COVID-19 vaccines 85% effective against hospital cases but weaken over time

A pair of new studies detail COVID-19 vaccine effectiveness, one showing 85% protection against hospitalization and the other describing waning efficacy for three vaccine types against infection and death caused by the highly transmissible Delta (B1617.2) variant among US veterans.

84% of hospitalizations in unvaccinated

The first study, published yesterday in JAMA, was led by researchers from the Centers for Disease Control and Prevention (CDC) COVID-19 Response Team.

It involved 4,513 hospitalized coronavirus patients at 21 sites in 18 US states from Mar 11 to Aug 15, 2021, with a 28-day follow-up period. The Delta variant became the predominant US strain in early July.

Of the 4,513 patients, 1,983 were diagnosed as having COVID-19, and 2,530 were uninfected controls. Median patient age was 59 years, 48.8% were women, 23.0% were Black, 15.9% were Hispanic, and 20.1% had an underlying medical condition.

Patients who received two doses of either the Pfizer/BioNTech or Moderna mRNA vaccine had an adjusted odds ratio (aOR) of 0.15 for hospitalization owing to COVID-19 versus an alternative diagnosis. Fully vaccinated COVID-19 hospital patients had an aOR of 0.33 for death or the need for invasive mechanical ventilation.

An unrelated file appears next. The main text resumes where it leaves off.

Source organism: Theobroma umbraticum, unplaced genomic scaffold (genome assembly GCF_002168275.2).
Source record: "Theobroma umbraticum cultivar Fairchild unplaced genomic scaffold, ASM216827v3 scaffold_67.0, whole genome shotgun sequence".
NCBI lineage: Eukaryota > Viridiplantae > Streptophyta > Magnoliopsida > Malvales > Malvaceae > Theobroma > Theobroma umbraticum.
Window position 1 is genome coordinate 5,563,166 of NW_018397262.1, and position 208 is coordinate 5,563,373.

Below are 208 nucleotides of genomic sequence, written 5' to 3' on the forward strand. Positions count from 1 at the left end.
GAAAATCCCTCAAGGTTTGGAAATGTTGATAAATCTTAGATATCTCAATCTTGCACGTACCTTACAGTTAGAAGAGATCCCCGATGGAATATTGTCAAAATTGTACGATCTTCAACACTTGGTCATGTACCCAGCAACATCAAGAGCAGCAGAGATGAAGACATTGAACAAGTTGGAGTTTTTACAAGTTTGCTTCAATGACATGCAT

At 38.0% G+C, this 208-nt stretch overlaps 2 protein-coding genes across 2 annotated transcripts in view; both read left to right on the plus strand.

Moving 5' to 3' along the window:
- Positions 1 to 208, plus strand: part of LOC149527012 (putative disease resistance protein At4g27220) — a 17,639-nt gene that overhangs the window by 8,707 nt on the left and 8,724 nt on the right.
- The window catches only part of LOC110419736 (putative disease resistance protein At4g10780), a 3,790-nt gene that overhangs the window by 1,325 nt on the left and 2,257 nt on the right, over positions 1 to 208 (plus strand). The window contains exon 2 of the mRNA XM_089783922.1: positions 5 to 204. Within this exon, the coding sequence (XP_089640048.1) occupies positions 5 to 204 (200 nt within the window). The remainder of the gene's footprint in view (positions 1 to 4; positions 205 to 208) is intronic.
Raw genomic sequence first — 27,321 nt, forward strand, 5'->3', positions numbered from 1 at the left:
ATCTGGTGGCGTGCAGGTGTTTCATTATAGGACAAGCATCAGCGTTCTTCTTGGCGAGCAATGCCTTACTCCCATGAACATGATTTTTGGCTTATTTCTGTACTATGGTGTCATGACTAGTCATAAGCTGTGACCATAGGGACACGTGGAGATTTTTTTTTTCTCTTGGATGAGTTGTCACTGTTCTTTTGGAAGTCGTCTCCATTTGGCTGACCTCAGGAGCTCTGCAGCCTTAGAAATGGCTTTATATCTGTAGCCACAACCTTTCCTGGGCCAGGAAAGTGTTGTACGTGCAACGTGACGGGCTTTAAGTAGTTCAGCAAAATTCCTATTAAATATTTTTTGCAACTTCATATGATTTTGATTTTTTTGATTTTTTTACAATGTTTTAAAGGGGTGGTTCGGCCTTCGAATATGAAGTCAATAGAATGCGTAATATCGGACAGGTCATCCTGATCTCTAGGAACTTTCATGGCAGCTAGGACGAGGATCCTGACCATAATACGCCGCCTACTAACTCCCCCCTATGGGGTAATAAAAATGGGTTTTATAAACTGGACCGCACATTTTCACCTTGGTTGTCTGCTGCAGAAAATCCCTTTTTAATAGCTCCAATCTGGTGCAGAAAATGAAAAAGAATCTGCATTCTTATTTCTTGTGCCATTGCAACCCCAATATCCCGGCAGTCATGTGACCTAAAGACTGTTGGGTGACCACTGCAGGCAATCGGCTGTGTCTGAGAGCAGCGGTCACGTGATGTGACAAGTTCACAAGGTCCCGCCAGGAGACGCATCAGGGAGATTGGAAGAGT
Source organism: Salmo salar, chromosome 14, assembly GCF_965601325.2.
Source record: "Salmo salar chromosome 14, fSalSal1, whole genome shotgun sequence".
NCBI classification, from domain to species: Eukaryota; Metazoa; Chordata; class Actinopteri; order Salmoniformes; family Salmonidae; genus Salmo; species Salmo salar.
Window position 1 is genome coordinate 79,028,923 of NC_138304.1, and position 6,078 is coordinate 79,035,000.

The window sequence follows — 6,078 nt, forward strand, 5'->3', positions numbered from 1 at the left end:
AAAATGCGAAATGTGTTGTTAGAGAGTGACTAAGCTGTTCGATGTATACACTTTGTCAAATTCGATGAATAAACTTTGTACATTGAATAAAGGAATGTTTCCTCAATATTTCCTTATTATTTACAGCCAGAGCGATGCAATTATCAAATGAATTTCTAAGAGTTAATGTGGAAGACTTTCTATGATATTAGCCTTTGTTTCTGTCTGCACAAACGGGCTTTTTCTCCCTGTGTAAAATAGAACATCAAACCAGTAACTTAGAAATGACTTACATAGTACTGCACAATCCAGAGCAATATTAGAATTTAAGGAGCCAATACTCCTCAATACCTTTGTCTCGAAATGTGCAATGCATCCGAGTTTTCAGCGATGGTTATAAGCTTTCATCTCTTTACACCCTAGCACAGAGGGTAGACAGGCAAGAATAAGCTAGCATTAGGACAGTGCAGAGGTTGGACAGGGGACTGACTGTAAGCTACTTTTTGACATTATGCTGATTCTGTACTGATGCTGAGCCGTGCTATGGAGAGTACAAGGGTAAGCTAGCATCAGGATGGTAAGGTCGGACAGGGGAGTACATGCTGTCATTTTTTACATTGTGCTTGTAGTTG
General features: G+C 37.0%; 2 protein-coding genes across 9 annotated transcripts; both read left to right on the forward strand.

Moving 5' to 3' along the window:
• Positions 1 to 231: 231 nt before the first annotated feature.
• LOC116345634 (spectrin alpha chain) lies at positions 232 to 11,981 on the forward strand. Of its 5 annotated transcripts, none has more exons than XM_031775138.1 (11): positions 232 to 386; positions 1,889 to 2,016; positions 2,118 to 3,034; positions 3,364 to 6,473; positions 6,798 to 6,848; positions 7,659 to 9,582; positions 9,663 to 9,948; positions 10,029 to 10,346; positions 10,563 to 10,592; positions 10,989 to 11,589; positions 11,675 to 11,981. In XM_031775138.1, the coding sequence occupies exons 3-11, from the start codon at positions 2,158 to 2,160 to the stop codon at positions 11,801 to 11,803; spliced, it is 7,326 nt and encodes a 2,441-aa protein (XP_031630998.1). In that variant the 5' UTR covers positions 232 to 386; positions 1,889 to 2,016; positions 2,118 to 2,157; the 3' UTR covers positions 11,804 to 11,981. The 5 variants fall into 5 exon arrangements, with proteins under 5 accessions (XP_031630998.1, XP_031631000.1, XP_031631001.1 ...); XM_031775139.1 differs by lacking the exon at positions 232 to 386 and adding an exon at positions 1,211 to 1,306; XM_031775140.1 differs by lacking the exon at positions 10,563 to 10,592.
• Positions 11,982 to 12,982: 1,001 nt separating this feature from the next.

Unvaccinated patients made up 84.2% of COVID-19 hospital admissions. Hospitalization was significantly linked with a lower likelihood of vaccination, with 15.8% of infected patients and 54.8% of controls, including for the SARS-CoV-2 Alpha (B117) variant (8.7% vs 51.7%; aOR, 0.10) and Delta variant (21.9% vs 61.8%; aOR, 0.14).

This link between hospitalization and lower likelihood of vaccination was more robust for patients with healthy immune systems (11.2% vs 53.5%; aOR, 0.10) than for immunocompromised patients (40.1% vs 58.8%; aOR, 0.49) and weaker more than 120 days after receipt of the Pfizer vaccine (5.8% vs 11.5%; aOR, 0.36) than after receipt of the Moderna vaccine (1.9% vs 8.3%; aOR, 0.15).

Of 1,197 hospitalized COVID-19 patients, death or invasive mechanical ventilation by day 28 was much more common in the unvaccinated (24.7% vs 12.0%; aOR for vaccinated patients, 0.33).

Vaccines largely prevent severe disease

The authors said that understanding the benefits of COVID-19 vaccination requires estimation of disease attenuation, defined as whether people who test positive for COVID-19 despite vaccination have less severe disease than unvaccinated people.

"Vaccination with an mRNA COVID-19 vaccine was significantly less likely among patients with COVID-19 hospitalization and with disease progression to death or invasive mechanical ventilation," the researchers concluded. "These findings are consistent with risk reduction of developing severe COVID-19 among vaccine breakthrough infections compared with absence of vaccination."